“You are in luck, my friend. I believe you. So for now, you live. But you will come with us to Ramlos to check your story - and may God help you if you are lying.” He pushed the disfigured, bleeding negro back onto the ground and stood up.Privates Luis and Enrique, the two soldiers who had ambushed the Cimarrons on the path with Morales, shouted the password and reappeared in the clearing.
“Did you get him?” asked Morales.
“No, sir, he was fast like a monkey, we lost him, sorry sir.”
Morales thought for a while then turned to the men.“We will go to visit this new Augustinian settlement at Ramlos. But we shall take them a present.”He ordered four soldiers forward, and one by one, handed them his hunting knife and made them cut off the heads of the bandit corpses lying around the clearing. Their four severed heads were put in an old hessian sack and Morales ordered private Lorenzo, a man he felt was too soft, to carry them in a hessian sack to Ramlos.The others cut branches to construct a stretcher to transport the lieutenant’s corpse back to the Camino Real where he would be buried, and become just another cross on the Camino de Cruces.They finished roasting and ate the meat of the howler monkey on the rack. It was rich but stringy. After gathering up all the booty and their kit, they set fire to the two thatched huts and left the four headless corpses unburied.
It was late in the afternoon when they set off, just as the massed howler monkeys high in the forest canopy began their early evening whooping, creating an eerie universal chorus, which seemed to resonate forever throughout that boundless tropical jungle.
The young soldier strode purposefully along the polished Zapatero wood floor in front of the Magistrate. His heels resonated firmly in the dim light of the long empty corridor until he stopped and knocked on a large polished wooden door with an ornate stucco Mantelpiece. A distant call of “Entra!” was barked out from behind it.
The soldier turned the large black iron handle and opened the heavy door. He then stood back formally and announced:“Magistrate Don Almendra is here to see you General sir.”
“Show him in.”The magistrate thanked the soldier and walked past him into the room. The soldier closed the door behind him and one could hear his purposeful steps fading as he returned down the corridor.At the far end of the big room, near a bay window with a panoramic view over the harbour of Panama Town, the general was sitting behind a large, solid desk in his shirtsleeves. He was a fit-looking man for his age with a composed face. He pushed his chair back, stood up, and walked round to greet the magistrate.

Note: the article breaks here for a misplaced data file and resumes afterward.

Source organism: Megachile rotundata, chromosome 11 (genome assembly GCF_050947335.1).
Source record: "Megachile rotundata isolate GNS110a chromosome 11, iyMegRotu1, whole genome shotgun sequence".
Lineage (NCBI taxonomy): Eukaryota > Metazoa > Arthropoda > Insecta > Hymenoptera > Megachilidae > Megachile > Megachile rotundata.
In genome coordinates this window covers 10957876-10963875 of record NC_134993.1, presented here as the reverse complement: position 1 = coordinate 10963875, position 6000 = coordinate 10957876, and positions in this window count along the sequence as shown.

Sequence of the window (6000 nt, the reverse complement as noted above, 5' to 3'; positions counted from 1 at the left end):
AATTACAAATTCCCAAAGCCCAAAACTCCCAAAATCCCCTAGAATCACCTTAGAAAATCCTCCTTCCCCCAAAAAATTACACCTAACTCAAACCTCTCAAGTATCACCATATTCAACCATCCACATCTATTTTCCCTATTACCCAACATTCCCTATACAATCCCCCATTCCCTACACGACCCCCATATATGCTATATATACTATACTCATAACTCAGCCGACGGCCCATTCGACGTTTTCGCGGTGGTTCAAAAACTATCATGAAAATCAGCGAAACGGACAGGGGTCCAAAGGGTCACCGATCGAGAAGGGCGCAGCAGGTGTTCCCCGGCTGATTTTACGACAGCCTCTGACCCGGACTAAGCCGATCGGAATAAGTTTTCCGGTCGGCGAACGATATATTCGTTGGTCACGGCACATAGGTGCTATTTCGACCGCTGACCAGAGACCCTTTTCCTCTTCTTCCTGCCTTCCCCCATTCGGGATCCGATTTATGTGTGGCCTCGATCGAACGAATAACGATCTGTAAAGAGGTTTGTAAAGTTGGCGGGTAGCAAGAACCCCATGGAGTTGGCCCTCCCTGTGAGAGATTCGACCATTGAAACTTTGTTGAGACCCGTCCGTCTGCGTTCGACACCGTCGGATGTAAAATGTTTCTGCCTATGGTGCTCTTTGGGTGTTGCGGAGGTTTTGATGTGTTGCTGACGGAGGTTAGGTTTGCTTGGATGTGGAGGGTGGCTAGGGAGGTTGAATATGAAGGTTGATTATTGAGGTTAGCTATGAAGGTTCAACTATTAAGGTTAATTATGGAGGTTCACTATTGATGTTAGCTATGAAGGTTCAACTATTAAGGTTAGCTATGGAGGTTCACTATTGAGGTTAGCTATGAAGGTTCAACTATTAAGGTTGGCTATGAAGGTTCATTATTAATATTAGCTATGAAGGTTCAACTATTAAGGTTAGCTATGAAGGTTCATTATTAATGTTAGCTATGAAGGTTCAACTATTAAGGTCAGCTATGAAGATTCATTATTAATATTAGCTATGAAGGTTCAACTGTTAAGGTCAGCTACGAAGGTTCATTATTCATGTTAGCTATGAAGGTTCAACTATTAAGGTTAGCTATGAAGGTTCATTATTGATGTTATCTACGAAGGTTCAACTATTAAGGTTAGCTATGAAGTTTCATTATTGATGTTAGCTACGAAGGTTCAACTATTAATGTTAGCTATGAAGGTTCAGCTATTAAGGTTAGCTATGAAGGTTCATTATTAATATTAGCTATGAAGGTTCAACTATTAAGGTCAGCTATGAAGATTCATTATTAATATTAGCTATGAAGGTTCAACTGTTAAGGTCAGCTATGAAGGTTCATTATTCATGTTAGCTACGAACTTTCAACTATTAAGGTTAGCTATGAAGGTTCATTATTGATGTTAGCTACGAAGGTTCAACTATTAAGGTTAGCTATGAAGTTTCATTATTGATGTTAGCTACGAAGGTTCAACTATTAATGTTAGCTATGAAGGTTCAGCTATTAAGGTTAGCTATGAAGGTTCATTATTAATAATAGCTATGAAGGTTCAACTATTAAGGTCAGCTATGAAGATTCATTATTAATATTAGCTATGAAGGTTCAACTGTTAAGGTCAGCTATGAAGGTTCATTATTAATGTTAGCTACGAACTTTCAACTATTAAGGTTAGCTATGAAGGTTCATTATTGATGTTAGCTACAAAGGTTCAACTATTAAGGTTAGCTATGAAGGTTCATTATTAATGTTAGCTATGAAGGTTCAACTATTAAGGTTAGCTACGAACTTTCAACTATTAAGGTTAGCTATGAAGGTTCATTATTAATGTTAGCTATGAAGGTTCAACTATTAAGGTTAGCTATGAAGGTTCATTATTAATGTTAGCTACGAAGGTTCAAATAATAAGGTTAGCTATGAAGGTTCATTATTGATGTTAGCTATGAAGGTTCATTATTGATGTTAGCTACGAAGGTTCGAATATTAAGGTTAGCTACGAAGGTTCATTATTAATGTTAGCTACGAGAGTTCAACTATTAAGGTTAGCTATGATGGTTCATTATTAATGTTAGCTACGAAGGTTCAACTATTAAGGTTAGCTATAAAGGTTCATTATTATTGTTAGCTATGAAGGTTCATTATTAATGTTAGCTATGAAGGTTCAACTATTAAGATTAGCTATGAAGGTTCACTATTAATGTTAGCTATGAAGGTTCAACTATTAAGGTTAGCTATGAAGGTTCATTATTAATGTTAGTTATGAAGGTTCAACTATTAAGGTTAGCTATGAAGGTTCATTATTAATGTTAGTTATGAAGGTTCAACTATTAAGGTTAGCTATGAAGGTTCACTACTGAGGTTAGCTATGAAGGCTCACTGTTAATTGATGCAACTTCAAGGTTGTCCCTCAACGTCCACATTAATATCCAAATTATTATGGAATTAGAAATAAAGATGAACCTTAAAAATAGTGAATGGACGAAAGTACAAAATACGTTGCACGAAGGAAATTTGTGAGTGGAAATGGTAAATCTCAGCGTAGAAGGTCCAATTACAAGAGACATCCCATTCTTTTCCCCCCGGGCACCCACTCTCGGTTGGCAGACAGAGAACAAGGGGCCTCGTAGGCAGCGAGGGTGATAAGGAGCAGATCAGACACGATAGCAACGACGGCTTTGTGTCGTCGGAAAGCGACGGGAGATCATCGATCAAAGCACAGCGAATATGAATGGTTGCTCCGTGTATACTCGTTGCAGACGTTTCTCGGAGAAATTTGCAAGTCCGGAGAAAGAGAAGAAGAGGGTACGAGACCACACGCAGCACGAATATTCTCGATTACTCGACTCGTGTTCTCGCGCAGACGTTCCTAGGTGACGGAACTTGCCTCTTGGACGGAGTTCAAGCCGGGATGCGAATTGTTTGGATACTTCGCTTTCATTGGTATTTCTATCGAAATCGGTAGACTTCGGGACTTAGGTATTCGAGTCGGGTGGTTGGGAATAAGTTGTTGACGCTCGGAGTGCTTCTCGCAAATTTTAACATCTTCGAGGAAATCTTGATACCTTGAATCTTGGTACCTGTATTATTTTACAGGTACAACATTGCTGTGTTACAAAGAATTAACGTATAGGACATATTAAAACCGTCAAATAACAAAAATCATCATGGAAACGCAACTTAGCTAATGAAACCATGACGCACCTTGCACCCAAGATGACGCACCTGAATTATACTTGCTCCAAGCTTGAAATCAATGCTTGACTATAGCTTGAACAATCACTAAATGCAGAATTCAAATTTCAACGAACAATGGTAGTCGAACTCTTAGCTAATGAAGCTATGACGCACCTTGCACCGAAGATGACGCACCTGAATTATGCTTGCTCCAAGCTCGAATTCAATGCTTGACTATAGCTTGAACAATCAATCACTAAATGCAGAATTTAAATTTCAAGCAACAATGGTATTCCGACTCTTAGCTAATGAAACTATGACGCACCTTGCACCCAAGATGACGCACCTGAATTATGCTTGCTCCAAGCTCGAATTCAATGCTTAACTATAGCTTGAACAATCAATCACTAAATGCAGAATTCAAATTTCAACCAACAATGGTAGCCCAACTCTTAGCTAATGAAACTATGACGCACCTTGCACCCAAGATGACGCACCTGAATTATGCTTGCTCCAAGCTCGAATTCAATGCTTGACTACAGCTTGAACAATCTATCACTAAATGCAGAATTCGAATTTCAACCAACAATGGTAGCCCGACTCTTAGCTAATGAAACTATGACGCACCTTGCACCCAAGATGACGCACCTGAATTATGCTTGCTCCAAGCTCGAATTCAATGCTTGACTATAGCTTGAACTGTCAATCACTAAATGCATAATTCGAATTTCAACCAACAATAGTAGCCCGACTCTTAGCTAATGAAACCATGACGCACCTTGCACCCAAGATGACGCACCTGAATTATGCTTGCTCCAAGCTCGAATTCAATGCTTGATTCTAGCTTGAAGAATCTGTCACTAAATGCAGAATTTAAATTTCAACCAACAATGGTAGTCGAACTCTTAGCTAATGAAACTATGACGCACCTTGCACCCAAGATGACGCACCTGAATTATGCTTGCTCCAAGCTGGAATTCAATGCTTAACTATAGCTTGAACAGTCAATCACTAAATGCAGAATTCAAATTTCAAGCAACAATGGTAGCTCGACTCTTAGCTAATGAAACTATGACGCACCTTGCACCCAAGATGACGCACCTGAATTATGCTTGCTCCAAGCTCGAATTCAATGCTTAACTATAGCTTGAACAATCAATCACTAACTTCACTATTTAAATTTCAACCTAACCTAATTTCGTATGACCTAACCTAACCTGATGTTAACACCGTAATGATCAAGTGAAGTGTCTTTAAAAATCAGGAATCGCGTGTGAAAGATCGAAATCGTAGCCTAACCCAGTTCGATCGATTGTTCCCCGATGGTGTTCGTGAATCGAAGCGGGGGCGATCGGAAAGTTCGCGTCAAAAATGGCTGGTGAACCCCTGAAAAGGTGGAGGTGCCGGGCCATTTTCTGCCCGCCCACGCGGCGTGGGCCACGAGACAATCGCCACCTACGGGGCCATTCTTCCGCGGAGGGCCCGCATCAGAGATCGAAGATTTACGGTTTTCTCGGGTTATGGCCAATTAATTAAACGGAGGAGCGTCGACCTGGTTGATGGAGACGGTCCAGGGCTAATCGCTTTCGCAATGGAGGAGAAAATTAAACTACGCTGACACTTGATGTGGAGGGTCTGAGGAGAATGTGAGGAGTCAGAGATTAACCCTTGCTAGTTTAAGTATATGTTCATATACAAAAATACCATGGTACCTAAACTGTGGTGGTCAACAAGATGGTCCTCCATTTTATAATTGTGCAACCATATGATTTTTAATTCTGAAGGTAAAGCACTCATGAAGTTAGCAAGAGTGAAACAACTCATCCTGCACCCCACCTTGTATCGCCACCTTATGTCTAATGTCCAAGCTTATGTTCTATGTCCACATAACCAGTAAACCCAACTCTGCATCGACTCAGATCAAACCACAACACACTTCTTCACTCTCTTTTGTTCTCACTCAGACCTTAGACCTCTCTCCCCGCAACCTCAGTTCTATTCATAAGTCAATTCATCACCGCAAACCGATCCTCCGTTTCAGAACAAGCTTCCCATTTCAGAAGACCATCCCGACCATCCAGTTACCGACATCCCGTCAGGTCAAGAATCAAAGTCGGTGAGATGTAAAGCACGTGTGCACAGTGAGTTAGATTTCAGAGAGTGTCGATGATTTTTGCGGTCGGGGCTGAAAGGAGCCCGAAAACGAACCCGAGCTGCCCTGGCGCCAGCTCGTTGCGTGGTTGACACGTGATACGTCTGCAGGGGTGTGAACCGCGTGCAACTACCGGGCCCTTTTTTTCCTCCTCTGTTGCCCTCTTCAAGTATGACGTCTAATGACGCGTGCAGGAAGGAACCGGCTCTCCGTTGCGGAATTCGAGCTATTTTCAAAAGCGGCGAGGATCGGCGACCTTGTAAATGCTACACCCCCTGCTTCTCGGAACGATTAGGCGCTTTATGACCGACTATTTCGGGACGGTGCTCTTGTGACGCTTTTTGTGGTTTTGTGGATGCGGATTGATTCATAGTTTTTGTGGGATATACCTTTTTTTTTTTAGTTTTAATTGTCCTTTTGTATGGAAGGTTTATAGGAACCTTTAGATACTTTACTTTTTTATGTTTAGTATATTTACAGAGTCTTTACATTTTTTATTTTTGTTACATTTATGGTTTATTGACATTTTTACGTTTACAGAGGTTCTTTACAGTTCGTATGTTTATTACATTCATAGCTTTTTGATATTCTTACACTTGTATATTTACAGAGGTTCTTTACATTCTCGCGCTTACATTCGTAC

“Don Gilberto” he said, “good to see you again, please have a seat.”
The magistrate, a plump, melancholy man, was dressed in expensive clothes and had broken into a sweat on the walk to the office.“If you don’t mind may I take my jacket off?”
“By all means” replied the general who then went over to one side of the big bay window and opened it, which allowed a warm afternoon sea breeze to gently enter the room. The magistrate hung his blue jacket and cream silk waistcoat on the back of his chair, pulled his damp white cotton shirt out away from his body and began fanning it in and out, then he took his seat, took out his handkerchief and wiped his brow.
The general moved over to an ornate sideboard against a wall, picked up a decorated mother of pearl box and opened it to reveal several brown cigarillos. He offered the box to the magistrate. “Cigarillo?”
“I will, thank you,” said the magistrate, reaching forward and plucking one from the box. The general handed him some matches.
“A glass of water… or,” he paused, “maybe some wine?” asked the general, raising his eyebrows naughtily. “It’s already the afternoon,”The magistrate smiled, “No thank you, I just finished a fine lunch at the club” and set about lighting his cigarillo. After several puffs and exhales, he got it going and put the matches back on the desk and leant back on his chair.“So what can I do for you Don Gilberto?” asked the general as he reached for the same matches to light his own cigarillo.
“It’s about the events at the Augustinian mission at Ramlos last month. The Augustinians, the bishop and his crowd are baying for blood and threatening all manner of repercussions so I need to work something out to keep the peace.”
“And what exactly do they want?”“They are demanding that the officer in charge be hanged and the soldiers involved are sent to labour in one of their new missions in the south.”The general looked at the magistrate a while, then he drew on his cigarillo,“As you have probably heard” he started, “Lieutenant De Pedraza was in charge of that operation, but was killed the day before. You know the fellow? He was that handsome young, blond Castilian officer who so impressed the women at Dona Alvarez’s dinner before the concert last month.”
“Yes, I heard about his death, he was indeed a capital young man, you have my condolences general.”